Is the Book of Ecclesiastes Reliable?


I have been told that we cannot depend upon Ecclesiastes, because it was written by King Solomon, who turned away from God. Please comment.


Ecclesiastes can be considered King Solomon’s personal memoirs and he did indeed turn away from God. Does this mean we cannot rely upon his words as Scripture? On the contrary, sometimes the best lessons come from those who, themselves, failed to apply them. The book conveys one message distinctly: that turning from God does not bring happiness.

Ecclesiastes has much to teach us—about the mortal nature of the human race, and the end of all earthly pursuits; of the worthlessness and futility of life apart from God; and our personal accountability to God.

In the book of Ecclesiastes, it is obvious that Solomon is telling his own life story, of his own waywardness and fruitless pursuit of pleasure. But he never recommends it as the way to eternal life, nor does he say anything good about it, even for the present. No one reading his book can miss the central point: that life without God is “vanity of vanities,” a lesson all of us need to learn.

We have not space here to go into the details of the inspiration and authority of the Scriptures, but a study of the evidence is very convincing that the composition of the sixty-six letters of the present canon, in their original form, are without error. If the Bible is not wholly the Word of God; if we must be continually sorting out portions which may not be reliable, what kind of guide do we have for our lives? Paul confirms the Holy supervision when he says “All scripture is given by inspiration of God and is profitable for doctrine, for reproof, for correction, for instruction in righteousness, that the man of God may be complete, thoroughly equipped for every good work” (2 Tim. 3:16-17) .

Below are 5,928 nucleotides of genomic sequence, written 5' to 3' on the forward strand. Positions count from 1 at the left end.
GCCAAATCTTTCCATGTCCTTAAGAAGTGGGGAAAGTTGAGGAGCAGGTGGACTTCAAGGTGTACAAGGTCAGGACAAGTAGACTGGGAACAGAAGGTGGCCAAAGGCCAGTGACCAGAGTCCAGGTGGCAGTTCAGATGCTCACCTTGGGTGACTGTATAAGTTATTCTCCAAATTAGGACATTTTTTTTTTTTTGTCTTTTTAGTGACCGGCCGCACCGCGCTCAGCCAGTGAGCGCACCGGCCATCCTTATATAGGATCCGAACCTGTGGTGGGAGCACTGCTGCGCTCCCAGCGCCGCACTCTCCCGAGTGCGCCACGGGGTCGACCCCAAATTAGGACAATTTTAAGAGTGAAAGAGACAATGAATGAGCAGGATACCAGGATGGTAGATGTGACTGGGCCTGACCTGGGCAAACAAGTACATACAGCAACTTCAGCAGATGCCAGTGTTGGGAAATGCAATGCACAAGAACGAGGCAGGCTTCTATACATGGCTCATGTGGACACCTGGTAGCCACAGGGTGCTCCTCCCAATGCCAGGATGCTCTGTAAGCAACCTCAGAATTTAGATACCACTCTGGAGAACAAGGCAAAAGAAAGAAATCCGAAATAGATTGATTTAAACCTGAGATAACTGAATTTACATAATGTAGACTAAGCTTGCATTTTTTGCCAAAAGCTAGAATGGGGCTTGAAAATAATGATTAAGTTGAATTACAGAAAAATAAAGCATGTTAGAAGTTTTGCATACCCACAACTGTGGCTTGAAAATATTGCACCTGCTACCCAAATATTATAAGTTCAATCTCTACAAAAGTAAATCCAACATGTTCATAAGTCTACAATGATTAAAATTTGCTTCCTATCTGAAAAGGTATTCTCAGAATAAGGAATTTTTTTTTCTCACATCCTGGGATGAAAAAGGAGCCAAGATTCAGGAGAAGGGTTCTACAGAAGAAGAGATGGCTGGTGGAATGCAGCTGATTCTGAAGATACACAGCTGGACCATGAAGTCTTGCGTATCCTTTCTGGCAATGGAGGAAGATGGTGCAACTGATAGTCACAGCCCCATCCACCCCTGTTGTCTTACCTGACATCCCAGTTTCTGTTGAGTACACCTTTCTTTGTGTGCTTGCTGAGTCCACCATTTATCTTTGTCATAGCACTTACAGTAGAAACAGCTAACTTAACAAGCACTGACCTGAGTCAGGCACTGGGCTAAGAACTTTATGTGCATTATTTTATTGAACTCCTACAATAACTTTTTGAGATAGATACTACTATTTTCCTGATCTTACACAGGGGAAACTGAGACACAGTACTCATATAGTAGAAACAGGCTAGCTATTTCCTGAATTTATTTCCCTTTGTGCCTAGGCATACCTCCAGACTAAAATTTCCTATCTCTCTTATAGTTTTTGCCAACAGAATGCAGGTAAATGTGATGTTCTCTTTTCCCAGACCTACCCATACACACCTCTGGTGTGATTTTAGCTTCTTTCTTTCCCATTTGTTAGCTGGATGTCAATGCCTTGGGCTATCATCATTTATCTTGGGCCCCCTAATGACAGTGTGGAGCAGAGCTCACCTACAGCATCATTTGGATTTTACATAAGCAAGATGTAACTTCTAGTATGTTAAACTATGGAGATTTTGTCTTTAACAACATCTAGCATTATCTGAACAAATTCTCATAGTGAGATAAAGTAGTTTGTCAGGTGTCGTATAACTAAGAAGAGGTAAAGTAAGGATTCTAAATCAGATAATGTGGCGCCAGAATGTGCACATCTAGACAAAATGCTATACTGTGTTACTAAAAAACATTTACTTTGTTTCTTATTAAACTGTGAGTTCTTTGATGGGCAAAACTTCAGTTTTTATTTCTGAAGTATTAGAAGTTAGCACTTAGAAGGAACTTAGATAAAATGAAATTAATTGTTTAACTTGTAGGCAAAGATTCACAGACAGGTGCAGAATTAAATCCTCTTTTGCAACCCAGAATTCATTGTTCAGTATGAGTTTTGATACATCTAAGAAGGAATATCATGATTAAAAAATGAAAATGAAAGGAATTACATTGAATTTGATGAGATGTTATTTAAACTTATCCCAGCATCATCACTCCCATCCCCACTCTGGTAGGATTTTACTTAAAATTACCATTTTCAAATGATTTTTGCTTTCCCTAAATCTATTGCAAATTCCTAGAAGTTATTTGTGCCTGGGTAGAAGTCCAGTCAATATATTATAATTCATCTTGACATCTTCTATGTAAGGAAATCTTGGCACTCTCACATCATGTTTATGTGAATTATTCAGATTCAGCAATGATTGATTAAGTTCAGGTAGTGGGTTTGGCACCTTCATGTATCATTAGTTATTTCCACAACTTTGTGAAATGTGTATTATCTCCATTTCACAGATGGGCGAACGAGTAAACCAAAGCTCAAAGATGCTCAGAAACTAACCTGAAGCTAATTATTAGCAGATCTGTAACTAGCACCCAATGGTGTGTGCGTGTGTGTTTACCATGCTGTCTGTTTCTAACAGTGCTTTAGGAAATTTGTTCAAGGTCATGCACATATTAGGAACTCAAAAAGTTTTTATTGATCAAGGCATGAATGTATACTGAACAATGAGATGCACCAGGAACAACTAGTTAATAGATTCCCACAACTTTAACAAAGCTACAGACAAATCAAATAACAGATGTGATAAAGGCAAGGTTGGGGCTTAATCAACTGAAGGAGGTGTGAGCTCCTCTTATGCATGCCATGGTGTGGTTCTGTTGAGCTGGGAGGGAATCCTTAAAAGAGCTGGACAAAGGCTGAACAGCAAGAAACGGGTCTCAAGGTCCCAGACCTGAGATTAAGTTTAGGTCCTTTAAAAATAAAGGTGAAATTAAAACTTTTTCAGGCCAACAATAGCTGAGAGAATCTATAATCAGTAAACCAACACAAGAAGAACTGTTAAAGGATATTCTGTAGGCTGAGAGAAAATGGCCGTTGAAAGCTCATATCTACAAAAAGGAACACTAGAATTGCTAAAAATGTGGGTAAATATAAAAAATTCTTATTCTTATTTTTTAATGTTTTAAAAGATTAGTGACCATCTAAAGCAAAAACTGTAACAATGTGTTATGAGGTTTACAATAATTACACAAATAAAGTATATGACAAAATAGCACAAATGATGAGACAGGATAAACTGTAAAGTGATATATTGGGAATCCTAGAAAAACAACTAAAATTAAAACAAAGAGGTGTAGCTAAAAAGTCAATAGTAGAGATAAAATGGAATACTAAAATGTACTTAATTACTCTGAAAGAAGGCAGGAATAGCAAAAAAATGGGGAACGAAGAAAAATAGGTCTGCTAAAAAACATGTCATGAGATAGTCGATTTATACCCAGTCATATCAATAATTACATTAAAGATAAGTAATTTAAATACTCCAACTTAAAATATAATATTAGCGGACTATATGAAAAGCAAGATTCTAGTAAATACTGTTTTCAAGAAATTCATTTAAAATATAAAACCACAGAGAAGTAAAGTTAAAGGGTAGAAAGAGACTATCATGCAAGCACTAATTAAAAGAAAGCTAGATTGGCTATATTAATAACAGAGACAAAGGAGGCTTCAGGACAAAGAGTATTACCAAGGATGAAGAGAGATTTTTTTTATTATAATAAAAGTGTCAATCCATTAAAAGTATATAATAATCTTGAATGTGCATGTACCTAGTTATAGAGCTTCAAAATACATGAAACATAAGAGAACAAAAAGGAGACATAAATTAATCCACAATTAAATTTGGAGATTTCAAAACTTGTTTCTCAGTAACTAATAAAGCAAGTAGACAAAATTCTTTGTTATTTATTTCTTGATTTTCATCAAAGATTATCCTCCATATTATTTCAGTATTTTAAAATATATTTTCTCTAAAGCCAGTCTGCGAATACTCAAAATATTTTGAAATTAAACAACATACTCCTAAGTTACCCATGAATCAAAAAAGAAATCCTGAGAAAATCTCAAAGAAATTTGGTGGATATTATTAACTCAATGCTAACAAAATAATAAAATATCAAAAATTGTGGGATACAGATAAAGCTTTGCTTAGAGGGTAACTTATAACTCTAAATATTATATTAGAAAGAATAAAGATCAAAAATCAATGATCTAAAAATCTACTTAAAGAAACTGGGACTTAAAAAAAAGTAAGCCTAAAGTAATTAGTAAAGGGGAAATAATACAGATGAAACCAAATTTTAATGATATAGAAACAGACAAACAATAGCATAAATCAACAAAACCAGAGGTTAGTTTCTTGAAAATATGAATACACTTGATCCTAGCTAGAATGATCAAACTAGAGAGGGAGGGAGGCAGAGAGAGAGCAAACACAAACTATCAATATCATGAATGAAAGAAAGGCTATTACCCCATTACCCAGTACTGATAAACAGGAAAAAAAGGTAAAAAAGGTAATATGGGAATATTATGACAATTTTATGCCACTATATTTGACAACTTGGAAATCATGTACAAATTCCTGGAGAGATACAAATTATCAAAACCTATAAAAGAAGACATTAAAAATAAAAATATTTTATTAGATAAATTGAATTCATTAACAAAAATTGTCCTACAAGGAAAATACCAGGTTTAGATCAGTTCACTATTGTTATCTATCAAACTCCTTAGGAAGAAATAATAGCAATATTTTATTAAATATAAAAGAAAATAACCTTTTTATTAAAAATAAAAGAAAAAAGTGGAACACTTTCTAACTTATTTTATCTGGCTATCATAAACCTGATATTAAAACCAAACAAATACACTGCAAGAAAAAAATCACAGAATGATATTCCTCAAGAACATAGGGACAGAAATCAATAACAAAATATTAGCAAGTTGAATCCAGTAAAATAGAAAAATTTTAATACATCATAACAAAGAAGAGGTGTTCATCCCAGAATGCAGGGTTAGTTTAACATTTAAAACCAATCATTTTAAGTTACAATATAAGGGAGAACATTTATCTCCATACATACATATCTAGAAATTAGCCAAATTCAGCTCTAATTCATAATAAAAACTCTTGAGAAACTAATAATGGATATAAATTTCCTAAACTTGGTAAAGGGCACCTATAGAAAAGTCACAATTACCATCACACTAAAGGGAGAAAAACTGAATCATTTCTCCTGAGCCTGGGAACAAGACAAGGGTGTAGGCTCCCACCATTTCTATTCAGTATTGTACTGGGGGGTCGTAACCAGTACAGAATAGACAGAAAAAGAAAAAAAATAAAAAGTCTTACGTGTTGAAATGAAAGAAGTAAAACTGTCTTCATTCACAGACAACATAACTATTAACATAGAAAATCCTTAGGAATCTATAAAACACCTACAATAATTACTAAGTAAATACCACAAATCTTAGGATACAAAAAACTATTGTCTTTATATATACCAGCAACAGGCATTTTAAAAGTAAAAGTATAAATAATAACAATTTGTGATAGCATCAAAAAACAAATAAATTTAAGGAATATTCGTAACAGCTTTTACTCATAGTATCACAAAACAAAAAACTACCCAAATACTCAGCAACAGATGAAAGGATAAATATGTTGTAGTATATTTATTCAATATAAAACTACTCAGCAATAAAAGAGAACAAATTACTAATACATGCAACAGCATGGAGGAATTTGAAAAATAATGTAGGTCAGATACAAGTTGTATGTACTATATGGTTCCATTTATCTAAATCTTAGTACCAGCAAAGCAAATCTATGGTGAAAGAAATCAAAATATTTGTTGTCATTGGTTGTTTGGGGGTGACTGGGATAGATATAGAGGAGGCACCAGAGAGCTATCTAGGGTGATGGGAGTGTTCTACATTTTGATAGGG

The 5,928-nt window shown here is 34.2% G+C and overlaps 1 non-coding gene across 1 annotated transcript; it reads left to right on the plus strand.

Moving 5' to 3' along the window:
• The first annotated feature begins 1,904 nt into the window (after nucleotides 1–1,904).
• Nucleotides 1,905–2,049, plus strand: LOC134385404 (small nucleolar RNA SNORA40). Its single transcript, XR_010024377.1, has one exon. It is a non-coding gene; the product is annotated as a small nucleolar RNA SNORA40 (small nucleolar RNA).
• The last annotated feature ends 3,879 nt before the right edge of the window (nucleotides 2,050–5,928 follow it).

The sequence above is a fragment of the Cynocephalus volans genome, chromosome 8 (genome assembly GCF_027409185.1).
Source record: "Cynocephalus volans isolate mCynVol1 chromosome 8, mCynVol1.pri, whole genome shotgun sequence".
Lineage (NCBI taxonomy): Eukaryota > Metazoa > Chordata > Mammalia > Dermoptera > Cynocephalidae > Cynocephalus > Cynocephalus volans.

The book of Ecclesiastes is part of the canon of Scripture just as much as Proverbs (which he also wrote), or the Psalms (authored by his father David, who committed some very great sins himself), or any other book. We find no contradictions between Ecclesiastes and the remainder of Scripture, on the contrary many specific teachings are confirmed elsewhere.

Solomon wrote the wisdom God gave him (1 Kings 4:29) and which God wanted written for our learning. Though God usually spoke through His faithful servants, that was not always the case. And a man, such as Solomon, who turned from God and failed to take advantage of his opportunities, is perhaps one of the best instructors we could have. For it is vital to know the bitterness and frustration of turning from God, as well as the benefits of serving Him.